Abstract of Paper |

*Scheduling and Traffic Allocation for Tasks with Bounded Splittability*

by Piotr Krysta and Peter Sanders and Berthold Voecking

**Abstract:**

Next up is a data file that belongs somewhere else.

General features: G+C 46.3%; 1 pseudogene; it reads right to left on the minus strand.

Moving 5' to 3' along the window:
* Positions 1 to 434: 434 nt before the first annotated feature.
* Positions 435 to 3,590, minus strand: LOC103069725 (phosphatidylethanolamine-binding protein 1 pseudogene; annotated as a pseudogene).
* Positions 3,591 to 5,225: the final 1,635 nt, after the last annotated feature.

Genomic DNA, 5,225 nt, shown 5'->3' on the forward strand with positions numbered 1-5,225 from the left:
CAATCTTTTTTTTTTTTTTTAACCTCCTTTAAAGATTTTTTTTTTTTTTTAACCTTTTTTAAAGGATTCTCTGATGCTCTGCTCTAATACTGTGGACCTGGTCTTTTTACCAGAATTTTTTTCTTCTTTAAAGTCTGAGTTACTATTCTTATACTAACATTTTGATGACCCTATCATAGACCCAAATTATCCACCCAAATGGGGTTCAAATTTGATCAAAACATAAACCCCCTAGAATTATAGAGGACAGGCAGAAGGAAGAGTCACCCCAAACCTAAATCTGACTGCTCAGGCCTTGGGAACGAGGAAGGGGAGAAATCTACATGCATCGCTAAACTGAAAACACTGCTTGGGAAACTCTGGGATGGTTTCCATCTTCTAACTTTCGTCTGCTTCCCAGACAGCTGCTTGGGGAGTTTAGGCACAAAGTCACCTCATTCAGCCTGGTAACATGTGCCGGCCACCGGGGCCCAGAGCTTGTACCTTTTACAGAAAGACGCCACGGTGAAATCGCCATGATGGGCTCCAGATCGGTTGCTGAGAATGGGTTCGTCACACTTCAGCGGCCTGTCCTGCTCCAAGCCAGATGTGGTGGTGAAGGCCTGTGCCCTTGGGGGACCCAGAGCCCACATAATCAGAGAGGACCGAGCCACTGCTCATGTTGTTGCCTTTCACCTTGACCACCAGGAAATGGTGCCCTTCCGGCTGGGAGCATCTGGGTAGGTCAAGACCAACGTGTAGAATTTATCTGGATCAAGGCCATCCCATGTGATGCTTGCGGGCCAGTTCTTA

We investigate variants of the well studied problem of scheduling tasks on uniformly related machines to minimize the makespan. In the $k$-splittable scheduling problem each task can be broken into at most $k \ge 2$ pieces each of which has to be assigned to a different machine. In the slightly more general SAC problem each task $j$ comes with its own splittability parameter $k_j$, where we assume $k_j \ge 2$. These problems are known to be NP-hard and, hence, previous research mainly focuses on approximation algorithms. Our motivation to study these scheduling problems is traffic allocation for server farms based on a variant of the Internet Domain Name Service (DNS) that uses a stochastic splitting of request streams. Optimal solutions for the $k$-splittable scheduling problem yield optimal solutions for this traffic allocation problem. Approximation ratios, however, do not translate from one problem to the other because of non-linear latency functions. In fact, we can prove that the traffic allocation problem with standard latency functions from Queueing Theory cannot be approximated in polynomial time within any finite factor because of the extreme behavior of these functions. Because of the inapproximability, we turn our attention to fixed-parameter tractable algorithms. Our main result is a polynomial time algorithm computing an exact solution for the $k$-splittable scheduling problem as well as the SAC problem for any fixed number of machines. The running time of our algorithm increases exponentially with the number of machines but is only linear in the number of tasks. This result is the first proof that bounded splittability reduces the complexity of scheduling as the unsplittable scheduling is known to be NP-hard already for two machines. Furthermore, since our algorithm solves the scheduling problem exactly, it also solves the traffic allocation problem that motivated our study.